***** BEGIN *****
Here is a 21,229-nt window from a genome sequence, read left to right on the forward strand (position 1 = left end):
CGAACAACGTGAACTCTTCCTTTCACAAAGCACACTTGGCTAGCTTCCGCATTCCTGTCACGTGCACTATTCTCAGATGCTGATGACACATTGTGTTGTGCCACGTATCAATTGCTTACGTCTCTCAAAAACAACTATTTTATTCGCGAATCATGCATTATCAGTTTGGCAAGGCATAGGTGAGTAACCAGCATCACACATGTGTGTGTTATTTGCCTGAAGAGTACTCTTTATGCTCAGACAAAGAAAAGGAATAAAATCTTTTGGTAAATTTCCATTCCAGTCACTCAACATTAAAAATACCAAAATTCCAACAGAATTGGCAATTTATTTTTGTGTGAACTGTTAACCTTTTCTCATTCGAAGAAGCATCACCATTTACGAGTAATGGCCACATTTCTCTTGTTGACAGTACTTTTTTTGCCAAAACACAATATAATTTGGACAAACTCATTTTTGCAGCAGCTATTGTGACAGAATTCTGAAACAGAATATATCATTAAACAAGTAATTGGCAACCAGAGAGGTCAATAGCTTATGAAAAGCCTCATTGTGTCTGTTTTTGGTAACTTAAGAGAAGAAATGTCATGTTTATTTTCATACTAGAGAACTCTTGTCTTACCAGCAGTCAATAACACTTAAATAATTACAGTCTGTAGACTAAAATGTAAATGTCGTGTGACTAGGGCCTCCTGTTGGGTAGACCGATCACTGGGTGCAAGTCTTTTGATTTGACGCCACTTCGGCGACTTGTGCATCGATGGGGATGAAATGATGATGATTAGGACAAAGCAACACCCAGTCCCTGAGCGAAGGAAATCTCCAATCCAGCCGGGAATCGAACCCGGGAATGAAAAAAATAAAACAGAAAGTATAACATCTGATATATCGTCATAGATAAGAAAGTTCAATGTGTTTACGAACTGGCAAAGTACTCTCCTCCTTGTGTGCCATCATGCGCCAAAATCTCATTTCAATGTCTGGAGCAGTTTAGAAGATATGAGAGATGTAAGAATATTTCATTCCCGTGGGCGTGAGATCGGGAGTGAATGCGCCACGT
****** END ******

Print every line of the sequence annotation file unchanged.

Here is a 21,229-nt window from a genome sequence, read left to right on the forward strand (position 1 = left end):
CGAACAACGTGAACTCTTCCTTTCACAAAGCACACTTGGCTAGCTTCCGCATTCCTGTCACGTGCACTATTCTCAGATGCTGATGACACATTGTGTTGTGCCACGTATCAATTGCTTACGTCTCTCAAAAACAACTATTTTATTCGCGAATCATGCATTATCAGTTTGGCAAGGCATAGGTGAGTAACCAGCATCACACATGTGTGTGTTATTTGCCTGAAGAGTACTCTTTATGCTCAGACAAAGAAAAGGAATAAAATCTTTTGGTAAATTTCCATTCCAGTCACTCAACATTAAAAATACCAAAATTCCAACAGAATTGGCAATTTATTTTTGTGTGAACTGTTAACCTTTTCTCATTCGAAGAAGCATCACCATTTACGAGTAATGGCCACATTTCTCTTGTTGACAGTACTTTTTTTGCCAAAACACAATATAATTTGGACAAACTCATTTTTGCAGCAGCTATTGTGACAGAATTCTGAAACAGAATATATCATTAAACAAGTAATTGGCAACCAGAGAGGTCAATAGCTTATGAAAAGCCTCATTGTGTCTGTTTTTGGTAACTTAAGAGAAGAAATGTCATGTTTATTTTCATACTAGAGAACTCTTGTCTTACCAGCAGTCAATAACACTTAAATAATTACAGTCTGTAGACTAAAATGTAAATGTCGTGTGACTAGGGCCTCCTGTTGGGTAGACCGATCACTGGGTGCAAGTCTTTTGATTTGACGCCACTTCGGCGACTTGTGCATCGATGGGGATGAAATGATGATGATTAGGACAAAGCAACACCCAGTCCCTGAGCGAAGGAAATCTCCAATCCAGCCGGGAATCGAACCCGGGAATGAAAAAAATAAAACAGAAAGTATAACATCTGATATATCGTCATAGATAAGAAAGTTCAATGTGTTTACGAACTGGCAAAGTACTCTCCTCCTTGTGTGCCATCATGCGCCAAAATCTCATTTCAATGTCTGGAGCAGTTTAGAAGATATGAGAGATGTAAGAATATTTCATTCCCGTGGGCGTGAGATCGGGAGTGAATGCGCCACGT